On the south side of Philadelphia, hidden among the brick row houses along 10th and 11th streets where it is impossible to find a streetside parking spot, there is Saints John Neumann & Maria Goretti Catholic High School, a private Catholic school in the Roman Catholic Archdiocese of Philadelphia.
Neumann-Goretti was created in 2004 by a merger of Saint John Neumann High School and Saint Maria Goretti High School, and it proudly calls itself a co-ed college prep school that focuses on inspiring young men and women to achieve academically and to exhibit high character and moral integrity.
But on a cold and rainy Friday night in early February, Neumann-Goretti was more than a south side private school; it was the place to be for fans of Philly high school basketball.
It was Quade Green night.
Neumann-Goretti was hosting St. Joe’s Prep, where Phil Martelli once coached, in the final home game of the regular season.
The final home game of 2016-17 marked the final home game for Quade Green, one of John Calipari’s prized signees in Kentucky basketball’s Class of 2017.
Green was escorted to the court by his mother, Tameka Johnson, while wearing a USA Basketball t-shirt.
Adding more pageantry to Green’s final game, a representative from the Jordan brand was in attendance to present him with his “DREAM Championship” plaque, in recognition of his inclusion in the 2017 Jordan Brand Classic, at halftime.
Green changed into a Kentucky shooting shirt for the Jordan presentation.
Along with the DREAM plaque, a banner hung on the gym’s back wall to commemorate Green’s achievement as Nuemann-Goretti’s All-American point guard.
Like I said, it was Quade Green night.
As for the action, Green played a decent game but didn’t have to assert himself too much against the struggling St. Joe’s team. He got off to a slow start in the first quarter, which he attributed to senior night jitters, and went on to finish with 14 points in a runaway win for the Saints.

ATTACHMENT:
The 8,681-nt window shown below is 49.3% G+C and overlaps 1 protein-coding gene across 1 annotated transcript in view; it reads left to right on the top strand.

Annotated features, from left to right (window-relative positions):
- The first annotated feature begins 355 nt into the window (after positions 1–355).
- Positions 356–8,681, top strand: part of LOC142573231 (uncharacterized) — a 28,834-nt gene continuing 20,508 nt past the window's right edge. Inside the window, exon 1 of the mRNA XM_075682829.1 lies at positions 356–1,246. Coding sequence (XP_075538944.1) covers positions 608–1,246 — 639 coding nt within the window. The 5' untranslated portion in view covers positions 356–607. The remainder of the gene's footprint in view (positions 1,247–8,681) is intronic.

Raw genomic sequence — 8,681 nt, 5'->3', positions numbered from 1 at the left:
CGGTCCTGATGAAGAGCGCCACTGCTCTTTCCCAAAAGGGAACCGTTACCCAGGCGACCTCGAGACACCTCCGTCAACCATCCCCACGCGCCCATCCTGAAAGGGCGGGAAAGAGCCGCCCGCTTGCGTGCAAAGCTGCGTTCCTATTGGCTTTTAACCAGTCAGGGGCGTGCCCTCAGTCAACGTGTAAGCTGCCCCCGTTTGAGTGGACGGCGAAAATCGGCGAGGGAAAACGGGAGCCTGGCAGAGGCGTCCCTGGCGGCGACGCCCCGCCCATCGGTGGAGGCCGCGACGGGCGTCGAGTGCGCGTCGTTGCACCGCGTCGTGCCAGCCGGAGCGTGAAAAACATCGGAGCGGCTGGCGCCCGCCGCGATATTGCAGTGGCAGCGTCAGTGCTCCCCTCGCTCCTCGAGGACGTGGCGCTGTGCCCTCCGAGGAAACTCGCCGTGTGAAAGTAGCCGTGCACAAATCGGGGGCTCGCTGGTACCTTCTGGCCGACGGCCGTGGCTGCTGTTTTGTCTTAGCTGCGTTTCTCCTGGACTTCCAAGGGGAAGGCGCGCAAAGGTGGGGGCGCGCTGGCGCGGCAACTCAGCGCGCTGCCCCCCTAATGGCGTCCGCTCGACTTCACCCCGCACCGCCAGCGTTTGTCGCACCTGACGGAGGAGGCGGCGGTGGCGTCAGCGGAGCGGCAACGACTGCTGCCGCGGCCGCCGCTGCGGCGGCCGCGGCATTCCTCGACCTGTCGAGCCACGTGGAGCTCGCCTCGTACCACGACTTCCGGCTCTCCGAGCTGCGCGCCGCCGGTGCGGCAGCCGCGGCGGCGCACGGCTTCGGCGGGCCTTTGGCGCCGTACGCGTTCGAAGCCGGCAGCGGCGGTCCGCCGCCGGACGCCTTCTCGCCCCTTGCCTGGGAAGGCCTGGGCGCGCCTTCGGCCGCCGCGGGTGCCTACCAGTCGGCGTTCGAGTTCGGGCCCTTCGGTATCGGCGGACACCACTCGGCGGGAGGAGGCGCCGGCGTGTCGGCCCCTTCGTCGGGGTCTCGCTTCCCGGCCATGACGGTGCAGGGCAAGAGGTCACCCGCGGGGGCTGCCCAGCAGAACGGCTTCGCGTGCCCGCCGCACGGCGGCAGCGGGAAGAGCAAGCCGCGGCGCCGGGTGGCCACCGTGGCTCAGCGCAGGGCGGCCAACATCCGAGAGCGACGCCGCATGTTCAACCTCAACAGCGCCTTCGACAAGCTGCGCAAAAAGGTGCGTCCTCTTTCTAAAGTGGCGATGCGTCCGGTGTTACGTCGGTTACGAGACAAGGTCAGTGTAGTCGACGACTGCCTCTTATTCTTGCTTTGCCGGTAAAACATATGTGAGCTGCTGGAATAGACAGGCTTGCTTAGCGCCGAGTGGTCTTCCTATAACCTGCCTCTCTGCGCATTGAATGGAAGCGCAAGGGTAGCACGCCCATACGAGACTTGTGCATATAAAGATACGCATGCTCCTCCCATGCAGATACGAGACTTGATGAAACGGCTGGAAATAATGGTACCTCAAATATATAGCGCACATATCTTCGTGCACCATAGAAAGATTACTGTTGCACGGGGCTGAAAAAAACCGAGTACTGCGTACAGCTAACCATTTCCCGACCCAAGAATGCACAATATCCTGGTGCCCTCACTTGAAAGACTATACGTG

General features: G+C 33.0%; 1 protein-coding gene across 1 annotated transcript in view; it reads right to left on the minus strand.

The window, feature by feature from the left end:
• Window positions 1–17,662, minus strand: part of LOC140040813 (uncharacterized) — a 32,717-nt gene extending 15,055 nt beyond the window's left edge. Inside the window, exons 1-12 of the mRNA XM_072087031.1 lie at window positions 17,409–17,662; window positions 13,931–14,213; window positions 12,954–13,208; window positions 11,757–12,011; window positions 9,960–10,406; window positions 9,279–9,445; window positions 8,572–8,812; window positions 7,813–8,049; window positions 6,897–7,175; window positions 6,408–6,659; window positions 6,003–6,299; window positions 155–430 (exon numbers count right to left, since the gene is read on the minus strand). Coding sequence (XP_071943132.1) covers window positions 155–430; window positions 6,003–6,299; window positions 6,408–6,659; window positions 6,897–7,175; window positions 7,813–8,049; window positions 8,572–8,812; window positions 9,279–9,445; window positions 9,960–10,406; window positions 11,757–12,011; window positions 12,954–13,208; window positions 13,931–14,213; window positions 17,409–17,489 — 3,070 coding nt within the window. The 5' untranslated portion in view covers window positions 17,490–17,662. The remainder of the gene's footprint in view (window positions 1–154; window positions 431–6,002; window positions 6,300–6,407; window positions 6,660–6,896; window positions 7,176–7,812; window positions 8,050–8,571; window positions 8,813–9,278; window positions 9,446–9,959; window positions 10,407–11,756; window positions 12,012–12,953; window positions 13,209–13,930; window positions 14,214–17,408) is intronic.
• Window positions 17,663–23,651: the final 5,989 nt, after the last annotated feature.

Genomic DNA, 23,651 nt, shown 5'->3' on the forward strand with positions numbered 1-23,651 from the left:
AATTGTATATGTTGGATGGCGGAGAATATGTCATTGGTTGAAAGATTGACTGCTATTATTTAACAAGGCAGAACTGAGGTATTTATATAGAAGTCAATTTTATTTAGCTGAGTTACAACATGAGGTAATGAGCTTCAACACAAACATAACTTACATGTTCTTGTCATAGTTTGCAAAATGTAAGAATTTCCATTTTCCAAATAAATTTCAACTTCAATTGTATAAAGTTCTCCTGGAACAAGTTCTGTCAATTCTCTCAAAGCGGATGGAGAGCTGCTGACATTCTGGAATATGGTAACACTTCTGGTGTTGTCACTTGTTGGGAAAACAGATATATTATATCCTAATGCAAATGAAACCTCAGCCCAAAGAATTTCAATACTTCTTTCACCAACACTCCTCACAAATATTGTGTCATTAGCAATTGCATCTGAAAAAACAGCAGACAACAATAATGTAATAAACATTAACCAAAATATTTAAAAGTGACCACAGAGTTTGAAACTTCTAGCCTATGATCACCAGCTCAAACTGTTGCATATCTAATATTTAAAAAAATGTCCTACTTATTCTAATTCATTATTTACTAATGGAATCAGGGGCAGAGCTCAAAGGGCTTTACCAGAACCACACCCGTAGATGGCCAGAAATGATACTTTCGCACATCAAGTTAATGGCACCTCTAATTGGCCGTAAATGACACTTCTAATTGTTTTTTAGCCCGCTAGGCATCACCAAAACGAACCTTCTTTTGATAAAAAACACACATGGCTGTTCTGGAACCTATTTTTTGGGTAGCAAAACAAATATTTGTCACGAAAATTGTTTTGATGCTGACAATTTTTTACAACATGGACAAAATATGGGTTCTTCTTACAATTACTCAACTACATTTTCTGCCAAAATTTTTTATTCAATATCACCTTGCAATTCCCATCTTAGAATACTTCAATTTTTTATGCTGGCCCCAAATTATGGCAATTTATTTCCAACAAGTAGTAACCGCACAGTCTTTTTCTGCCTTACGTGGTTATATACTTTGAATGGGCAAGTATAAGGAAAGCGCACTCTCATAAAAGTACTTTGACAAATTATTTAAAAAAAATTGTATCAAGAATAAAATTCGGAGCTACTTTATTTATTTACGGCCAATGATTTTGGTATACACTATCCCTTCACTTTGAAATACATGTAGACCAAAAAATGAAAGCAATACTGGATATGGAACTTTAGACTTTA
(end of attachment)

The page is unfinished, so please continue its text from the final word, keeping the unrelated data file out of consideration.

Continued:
Meanwhile, Green’s teammate, Dhamir Cosby-Roundtree, a Villanova commit, handled most of the scoring with 27 points inside. At one point he was overheard yelling, “He can’t guard me,” which was clear to everyone in the gym. Green mostly deferred to Cosby-Roundtree the entire night.
Afterwards, Green was kind enough to step aside from his busy, special night to chat with me about his upcoming move to Lexington to be the next point guard under John Calipari, who he credits as the deciding factor in the decision to attend Kentucky.
“What made me decide Kentucky was Coach Cal because he was honest with me,” Green told KSR, when asked why the Cats over Syracuse, the heavy favorite in his recruitment until the very end. “I think Coach Cal can really develop me and help me. He told me, ‘If you want to come here, you have to work,’ and that’s what I want to do. I want to be around good people I can play with so when the games come it’ll be easy.”
Green also said he has had conversations with Tyler Ulis, the Harrison twins, and John Wall about what it is like to be in the Kentucky backcourt under Calipari, but he doesn’t plan to follow their exact footsteps, despite some early comparisons to Ulis.
“I’m going to be my own point guard, my own version of me,” he said. “That’s what Cal explained to me and that is what I am going to do for myself.”
Green’s head coach at Neumann-Goretti, Carl Arrigale, says Kentucky is getting a competitor with all the ingredients to be an elite point guard.
Coach Arrigale told me, “You’re getting a super, super competitive kid. He might have some growing pains early, like a lot of them do, but he’s no quitter, he’s a fighter, and he’s a good player. He wants it and I think Cal will get it out of him. I’m expecting him to go there and do well.”
When I asked about any weaknesses in Green’s game, Arrigale gave me a complete breakdown of what Kentucky is getting: “If he’s going to be a guard at his size and at that level where he wants to end up playing — it’s not Kentucky, he wants to play in the NBA — he has gotta be in tiptop shape and he’s gotta be able to be a better on-ball defender. I know he can do it. He’s gotta be able to do everything, and with so many good players around him, you’ll see his passing skills are off the charts. And he’s really a good shooter. He doesn’t get enough credit for what a good shooter he is — he is a high-40s three-point shooter in high school. And he’s a great closer, at the end of games he shoots 90 percent from the line. He’s got all the ingredients to be a leader and a great point guard with the right group of guys.”
Of course, I couldn’t leave South Philly without asking Green’s mother if she is excited about joining Big Blue Nation. She said she can’t wait for her son to get to UK and she plans to attend every game, as her son “develops into a good player and a good person into his adulthood” within the Kentucky program.
And Green’s excitement for life in Lexington?